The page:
Iceland

Revel in Nature in Reykjavik

This is a Sponsored post.  The information and story included have been posted here on Vagabond3 as part of  a post partnership program and the links included in the post are sponsored links.  The photos included were taken by Vagabond3 when we visited Iceland last July.

I’ve always been fascinated by Iceland.  Maybe it’s the evocative name which makes me think of a brittle, frosted isle, like the bulges of ice that build up on the inside of a freezer, glittering and crisp.  Or perhaps it’s because of the Icelandic music that I have always listened to, heart-melting in its beauty, which the artists so often claim is a reflection of their landscape.

I was therefore, seeping with excitement when I found out that I was to eventually find myself on a plane, Reykjavik bound. Flying into this north European capital with more pre-conceived ideas than most, I was pleased to discover that my main point of pre-conceived reference was in fact valid. Yes, the landscape was harsh, it was cold and I did need my thermals. It was however, (and here’s the most important point) raw and achingly enticing with a freshness and innocence that can’t help but draw you in. Looking out of the window of my transfer bus and I could see landscape stretching out for miles with a refreshing absence of concrete skyscrapers, multi-storey buildings or over-cultivated residential housing.

Arriving in Reykjavik, I was pleasantly surprised to see this minimalist approach still holding strong. As the capital of Iceland I was expecting this to be the place where busy city life would buzz from street to street, though while there are shops, restaurants, bars and hotels to be found, the city of Reykjavik recommend that no building exceed 6 stories high so as to not obscure the natural surroundings – resulting in no high-rise offices in sight.

Another interesting point to note is that the Prime Minister’s house is as accessible as your hotel. Standing proud at Stjórnarráðið in central Reykjavik for the unobservant this would look like any other fairly decent sized residence. There is no fence, no gate and no security, which leads me to conclude that either Iceland’s ministers are very trusting or there is some kind of invisible laser that brings you down should you turn to walk up the path and stare in a window (tempting I’ll admit, but probably not worth risking it….) Interestingly, this building was originally built as a prison (making the security issues even more of a paradox!)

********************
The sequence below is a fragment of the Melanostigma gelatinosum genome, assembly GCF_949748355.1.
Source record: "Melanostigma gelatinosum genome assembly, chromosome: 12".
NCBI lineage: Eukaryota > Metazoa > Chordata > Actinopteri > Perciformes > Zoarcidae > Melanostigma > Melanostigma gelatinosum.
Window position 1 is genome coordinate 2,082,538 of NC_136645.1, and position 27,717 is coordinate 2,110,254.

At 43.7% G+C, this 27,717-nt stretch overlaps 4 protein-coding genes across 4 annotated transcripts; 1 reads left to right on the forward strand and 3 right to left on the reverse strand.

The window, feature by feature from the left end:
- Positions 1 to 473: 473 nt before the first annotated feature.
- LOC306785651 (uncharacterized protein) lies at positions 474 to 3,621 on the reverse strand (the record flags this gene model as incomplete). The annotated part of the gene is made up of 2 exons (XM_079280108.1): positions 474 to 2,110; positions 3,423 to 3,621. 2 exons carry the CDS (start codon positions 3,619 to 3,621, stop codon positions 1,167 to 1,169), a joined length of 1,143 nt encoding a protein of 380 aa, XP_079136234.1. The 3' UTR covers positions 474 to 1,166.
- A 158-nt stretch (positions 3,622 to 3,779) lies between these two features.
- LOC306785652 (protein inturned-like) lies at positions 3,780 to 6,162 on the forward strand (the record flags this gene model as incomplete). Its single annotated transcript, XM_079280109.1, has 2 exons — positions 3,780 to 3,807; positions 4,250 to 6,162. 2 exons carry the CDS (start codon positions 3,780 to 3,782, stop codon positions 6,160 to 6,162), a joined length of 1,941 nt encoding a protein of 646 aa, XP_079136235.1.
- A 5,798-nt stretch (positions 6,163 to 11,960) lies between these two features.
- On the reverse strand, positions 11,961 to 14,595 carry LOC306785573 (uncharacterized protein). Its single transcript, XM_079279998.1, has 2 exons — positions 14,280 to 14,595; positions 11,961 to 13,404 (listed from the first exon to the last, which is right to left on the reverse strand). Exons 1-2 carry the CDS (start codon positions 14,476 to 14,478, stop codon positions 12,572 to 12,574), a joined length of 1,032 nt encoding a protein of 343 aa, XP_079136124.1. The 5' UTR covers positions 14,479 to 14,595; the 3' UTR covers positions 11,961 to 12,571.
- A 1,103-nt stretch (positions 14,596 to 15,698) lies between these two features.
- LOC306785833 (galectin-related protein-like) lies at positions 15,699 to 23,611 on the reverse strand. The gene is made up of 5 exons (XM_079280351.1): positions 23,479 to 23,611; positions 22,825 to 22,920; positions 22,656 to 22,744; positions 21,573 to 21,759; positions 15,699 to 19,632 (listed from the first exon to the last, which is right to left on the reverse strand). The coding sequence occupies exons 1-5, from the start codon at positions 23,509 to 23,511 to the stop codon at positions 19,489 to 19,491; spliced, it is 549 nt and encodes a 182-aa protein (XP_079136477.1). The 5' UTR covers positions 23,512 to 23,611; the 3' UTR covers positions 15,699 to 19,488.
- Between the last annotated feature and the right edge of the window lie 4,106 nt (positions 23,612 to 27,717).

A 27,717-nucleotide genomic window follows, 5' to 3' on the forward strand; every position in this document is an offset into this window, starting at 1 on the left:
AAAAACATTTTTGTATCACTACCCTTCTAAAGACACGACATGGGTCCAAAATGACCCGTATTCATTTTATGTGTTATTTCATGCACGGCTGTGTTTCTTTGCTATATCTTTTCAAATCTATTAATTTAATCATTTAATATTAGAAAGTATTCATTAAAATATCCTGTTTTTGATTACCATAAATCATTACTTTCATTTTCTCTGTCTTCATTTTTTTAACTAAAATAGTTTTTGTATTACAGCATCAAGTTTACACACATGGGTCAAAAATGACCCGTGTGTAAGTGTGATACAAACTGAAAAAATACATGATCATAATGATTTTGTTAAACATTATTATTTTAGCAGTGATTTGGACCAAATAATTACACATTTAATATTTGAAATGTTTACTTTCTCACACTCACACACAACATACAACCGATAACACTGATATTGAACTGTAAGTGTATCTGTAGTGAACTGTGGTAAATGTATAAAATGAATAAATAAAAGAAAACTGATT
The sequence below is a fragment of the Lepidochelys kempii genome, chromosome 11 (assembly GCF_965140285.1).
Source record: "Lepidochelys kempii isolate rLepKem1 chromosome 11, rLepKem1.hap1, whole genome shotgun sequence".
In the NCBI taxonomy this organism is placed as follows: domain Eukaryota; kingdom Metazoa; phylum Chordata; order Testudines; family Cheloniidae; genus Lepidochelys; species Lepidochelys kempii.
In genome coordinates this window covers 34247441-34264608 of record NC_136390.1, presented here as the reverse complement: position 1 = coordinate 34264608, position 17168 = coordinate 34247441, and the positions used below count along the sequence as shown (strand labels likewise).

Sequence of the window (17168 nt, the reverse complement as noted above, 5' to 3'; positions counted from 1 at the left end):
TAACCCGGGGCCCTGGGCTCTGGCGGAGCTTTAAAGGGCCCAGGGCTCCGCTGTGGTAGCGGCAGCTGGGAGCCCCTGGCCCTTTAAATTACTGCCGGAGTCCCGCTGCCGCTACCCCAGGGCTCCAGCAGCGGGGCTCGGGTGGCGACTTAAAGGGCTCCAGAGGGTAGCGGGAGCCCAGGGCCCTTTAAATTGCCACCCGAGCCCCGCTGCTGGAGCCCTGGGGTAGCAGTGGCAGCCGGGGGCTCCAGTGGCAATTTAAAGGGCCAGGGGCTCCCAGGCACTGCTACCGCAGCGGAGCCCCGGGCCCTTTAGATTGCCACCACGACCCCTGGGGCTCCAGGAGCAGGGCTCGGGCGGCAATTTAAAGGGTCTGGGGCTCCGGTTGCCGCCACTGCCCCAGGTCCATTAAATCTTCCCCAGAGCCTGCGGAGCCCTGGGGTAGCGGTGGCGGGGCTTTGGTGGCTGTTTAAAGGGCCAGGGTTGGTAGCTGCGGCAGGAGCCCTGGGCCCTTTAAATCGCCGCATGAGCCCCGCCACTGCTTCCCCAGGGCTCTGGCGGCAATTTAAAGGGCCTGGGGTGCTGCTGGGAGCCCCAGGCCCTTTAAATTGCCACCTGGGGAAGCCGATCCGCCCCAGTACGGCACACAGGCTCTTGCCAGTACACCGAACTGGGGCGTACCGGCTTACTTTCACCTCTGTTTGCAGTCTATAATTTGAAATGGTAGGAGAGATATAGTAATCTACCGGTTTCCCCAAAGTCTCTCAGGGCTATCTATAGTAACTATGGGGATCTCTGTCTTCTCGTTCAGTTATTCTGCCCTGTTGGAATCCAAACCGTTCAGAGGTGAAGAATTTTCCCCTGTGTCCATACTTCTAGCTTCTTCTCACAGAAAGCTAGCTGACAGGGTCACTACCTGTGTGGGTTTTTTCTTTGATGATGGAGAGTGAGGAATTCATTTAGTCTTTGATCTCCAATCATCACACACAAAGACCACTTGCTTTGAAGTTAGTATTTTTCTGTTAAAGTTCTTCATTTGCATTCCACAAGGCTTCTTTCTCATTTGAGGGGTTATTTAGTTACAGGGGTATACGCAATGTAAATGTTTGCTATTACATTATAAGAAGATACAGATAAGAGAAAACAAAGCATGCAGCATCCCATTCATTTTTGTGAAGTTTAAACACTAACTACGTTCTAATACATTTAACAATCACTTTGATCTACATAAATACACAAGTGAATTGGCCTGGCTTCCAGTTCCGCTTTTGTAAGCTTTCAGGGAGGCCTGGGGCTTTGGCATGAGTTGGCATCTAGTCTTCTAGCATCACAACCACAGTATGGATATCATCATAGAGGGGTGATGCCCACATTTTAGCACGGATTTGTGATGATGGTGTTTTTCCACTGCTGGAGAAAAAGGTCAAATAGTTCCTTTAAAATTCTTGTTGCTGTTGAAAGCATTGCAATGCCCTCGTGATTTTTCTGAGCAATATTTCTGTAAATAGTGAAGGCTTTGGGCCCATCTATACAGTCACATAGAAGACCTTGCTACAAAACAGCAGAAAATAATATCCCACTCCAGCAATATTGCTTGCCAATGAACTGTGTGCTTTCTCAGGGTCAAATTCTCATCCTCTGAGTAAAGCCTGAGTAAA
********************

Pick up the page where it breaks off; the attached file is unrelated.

One way to get the true Reykjavik experience is to take a walk through the city centre and stop for a meal in one of the many restaurants and order fish. This is a real speciality here and if you’re really wanting to treat yourself lobster is a local speciality (as is puffin – I didn’t try that though). The Lobster House (Amtmannsstig 1) is the place to go to try this mouth-watering delicacy and don’t worry if you’re eating with non-lobster-lovers, the menu also has other fish, meat and vegetarian dishes to get stuck into.

While Reykjavik is a great place to wander, hang out in at night and generally absorb at your leisure, for the ultimate Icelandic experience you need to head out of the capital and join a tour to one of the nearby glaciers. Strapping on your crampons and walking out onto the ice is a really memorable experience and gives a glimpse of this wild and rugged landscape away from urbanisation.

Finally, you can’t leave without treating yourself to a soak in the Blue Lagoon. As one of the most iconic thermal spas in the world it takes a stony heart not to melt once you’ve slipped into the warm waters and allowed yourself to become engulfed in the steam. There’s something quite magical about laying back in warm natural waters while you look at the freezing surroundings knowing that not only are you now as engulfed as you possibly ever need to be in natures forces – it’s doing wonders for your complexion…

Author: Roberta Summer – Roberta loves exotic locations, cocktails and Japanese food. She hails from Madrid where she learnt flamenco and has since travelled extensively to explore her passion for dance and languages.